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Great quality of life in North Shore City

Great quality of life in North Shore City

People feel good about living in North Shore City and the country's other big cities - that's the clear message coming from the latest Quality of Life survey and report.

New Zealand's eight largest cities (North Shore, Waitakere, Auckland, Manukau, Hamilton, Wellington, Christchurch and Dunedin) have clubbed together to find out how their residents feel about living in a large urban centre. And, on the whole, the results are positive.

It is the quality of life that makes people choose to live in these cities which accommodate 46 per cent of New Zealand's population. All cities are experiencing growth and increased diversity in their populations and North Shore City, New Zealand's fourth largest city by population, is no exception. Its population grew 7.4 per cent between 1996 and 2001 and is expected to grow a further 38 per cent by 2021.

Ninety-one per cent of North Shore City residents who responded to the survey said their quality of life was good or very good. Fifty-two per cent felt that their community worked together and that people supported each other while 78 per cent of respondents were proud of the way the city looks and feels.

"It's great that our community takes such pride in this city and cherishes the lifestyle here," says North Shore City's mayor, George Wood.

"I'm proud to live in and work for such a great city," says the mayor who was born in Birkenhead and lives in Forrest Hill.

The Quality of Life report covers information on demographics, education, economy, housing, health, natural and built environment, safety, social cohesion and democracy.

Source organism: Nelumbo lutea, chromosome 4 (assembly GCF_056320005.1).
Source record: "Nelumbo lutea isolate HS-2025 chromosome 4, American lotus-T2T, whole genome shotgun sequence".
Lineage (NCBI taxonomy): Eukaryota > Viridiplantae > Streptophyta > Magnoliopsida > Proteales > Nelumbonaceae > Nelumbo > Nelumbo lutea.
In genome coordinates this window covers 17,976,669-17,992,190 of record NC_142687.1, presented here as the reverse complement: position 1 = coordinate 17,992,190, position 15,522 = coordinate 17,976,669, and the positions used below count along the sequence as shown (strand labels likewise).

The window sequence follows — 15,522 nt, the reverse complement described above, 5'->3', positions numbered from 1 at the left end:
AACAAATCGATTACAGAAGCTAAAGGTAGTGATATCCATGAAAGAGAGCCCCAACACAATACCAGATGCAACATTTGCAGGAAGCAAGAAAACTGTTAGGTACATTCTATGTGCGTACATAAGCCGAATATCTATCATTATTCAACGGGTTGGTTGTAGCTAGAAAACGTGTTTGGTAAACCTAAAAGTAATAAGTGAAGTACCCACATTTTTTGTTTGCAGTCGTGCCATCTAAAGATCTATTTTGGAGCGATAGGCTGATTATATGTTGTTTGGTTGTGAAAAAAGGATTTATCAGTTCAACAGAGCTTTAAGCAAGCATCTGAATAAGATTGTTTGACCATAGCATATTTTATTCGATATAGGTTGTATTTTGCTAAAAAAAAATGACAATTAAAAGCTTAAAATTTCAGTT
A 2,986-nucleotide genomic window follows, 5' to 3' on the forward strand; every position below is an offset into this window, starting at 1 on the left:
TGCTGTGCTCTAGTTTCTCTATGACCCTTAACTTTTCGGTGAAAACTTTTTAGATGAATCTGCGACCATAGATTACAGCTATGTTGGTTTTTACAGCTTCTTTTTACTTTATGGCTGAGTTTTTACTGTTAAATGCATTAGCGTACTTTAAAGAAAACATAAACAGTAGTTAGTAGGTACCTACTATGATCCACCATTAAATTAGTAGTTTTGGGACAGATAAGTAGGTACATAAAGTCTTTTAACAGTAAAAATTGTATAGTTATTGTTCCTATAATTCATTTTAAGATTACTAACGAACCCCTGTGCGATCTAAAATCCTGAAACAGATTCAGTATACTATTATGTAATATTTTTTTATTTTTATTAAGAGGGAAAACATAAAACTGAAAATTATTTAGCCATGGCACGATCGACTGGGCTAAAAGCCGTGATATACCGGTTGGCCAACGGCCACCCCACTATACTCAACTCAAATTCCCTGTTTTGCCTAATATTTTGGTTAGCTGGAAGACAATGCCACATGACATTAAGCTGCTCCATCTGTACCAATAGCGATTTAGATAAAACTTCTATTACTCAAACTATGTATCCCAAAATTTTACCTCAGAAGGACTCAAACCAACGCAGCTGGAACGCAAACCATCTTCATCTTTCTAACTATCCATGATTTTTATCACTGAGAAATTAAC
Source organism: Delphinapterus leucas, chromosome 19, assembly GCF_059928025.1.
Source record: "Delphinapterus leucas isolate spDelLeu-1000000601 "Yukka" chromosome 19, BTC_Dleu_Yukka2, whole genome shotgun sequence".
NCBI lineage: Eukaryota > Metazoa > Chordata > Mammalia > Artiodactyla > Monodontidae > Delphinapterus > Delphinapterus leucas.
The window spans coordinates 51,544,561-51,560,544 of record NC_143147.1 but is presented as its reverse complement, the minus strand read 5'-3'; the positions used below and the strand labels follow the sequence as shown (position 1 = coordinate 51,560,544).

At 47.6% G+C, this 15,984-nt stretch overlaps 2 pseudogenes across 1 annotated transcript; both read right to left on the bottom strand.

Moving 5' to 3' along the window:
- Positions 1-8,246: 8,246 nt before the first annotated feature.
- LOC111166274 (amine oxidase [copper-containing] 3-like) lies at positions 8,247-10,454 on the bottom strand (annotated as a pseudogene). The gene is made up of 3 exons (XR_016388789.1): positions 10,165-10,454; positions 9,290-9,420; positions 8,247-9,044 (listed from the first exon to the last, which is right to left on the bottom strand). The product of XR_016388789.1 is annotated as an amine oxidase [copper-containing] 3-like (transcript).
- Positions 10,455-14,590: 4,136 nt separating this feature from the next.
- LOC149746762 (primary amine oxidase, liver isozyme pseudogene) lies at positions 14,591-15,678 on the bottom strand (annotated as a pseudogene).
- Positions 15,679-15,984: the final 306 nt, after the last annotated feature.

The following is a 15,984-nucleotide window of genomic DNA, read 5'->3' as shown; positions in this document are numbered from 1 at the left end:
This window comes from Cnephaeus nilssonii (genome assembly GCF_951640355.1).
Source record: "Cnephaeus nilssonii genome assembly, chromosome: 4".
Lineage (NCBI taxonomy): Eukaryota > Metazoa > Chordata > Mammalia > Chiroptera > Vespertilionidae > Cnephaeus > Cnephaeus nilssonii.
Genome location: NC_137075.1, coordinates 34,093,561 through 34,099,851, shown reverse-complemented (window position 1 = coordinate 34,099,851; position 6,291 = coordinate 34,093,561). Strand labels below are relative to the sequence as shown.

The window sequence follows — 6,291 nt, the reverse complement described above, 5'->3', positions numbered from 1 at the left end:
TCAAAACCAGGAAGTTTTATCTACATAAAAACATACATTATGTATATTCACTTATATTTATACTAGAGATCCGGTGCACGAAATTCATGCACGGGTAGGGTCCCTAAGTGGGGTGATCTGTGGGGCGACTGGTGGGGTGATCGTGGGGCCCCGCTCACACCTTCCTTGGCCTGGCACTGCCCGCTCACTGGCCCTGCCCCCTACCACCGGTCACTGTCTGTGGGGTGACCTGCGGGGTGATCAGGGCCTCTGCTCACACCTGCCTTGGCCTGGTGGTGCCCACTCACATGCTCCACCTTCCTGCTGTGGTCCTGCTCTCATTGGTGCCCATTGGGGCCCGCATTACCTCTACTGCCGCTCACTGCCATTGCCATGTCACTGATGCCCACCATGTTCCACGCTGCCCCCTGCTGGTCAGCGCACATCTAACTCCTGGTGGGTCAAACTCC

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Other findings show, that in general, North Shore City residents enjoy relatively high incomes with a median household income of $53,355. There is low unemployment, people are well qualified (41.6 per cent of the population aged 15 years and over have a school qualification compared with 34.5 per cent for the whole of New Zealand) and many own their own home (66.2 per cent of private dwellings were owned as at 2001 Census). Economic development has been strong in the city in recent years with a 29.3 per cent growth in the number of economically sustainable business (higher than the national total of 20.6 per cent). And between 1998 and 2002 the estimated gross domestic product (GDP) was 8.5 per cent - significantly higher than the national total of 2.7 per cent.

Mr Wood is delighted with the findings but recognises that people should not take this position for granted and that there was always room for improvement.

"We have a strong knowledge-based economy, highly qualified people and great educational facilities but there are gaps, and we need to bridge the divide. Our draft economic development strategy identifies a number of ways in which we can drive our city forward while embracing the qualities that make it special.

"Transport is also a high priority across the Auckland region. We have big challenges ahead with the highest motor vehicle ownership per household (1.7) in our city and many people favouring the convenience of their car to public transport.

"Water is another key area," says George Wood. "We've listened to our community and invested a tremendous amount into improving beach water quality but there's still a way to go to reach our environmental targets."

"We're continuing to make progress in these areas and will encourage initiatives that contribute to our community's valued quality of life," he says.

The first Quality of Life report was published in 2001 to raise the profile of urban policy issues and provide a snapshot of life in urban New Zealand. The 2003 report builds on this and provides the latest statistics and findings. It shows the links between social, economic, environmental and cultural well-being, and how these contribute to city people's quality of life.

A copy of the Quality of Life report is available from or for more information about the project, people are invited to check out

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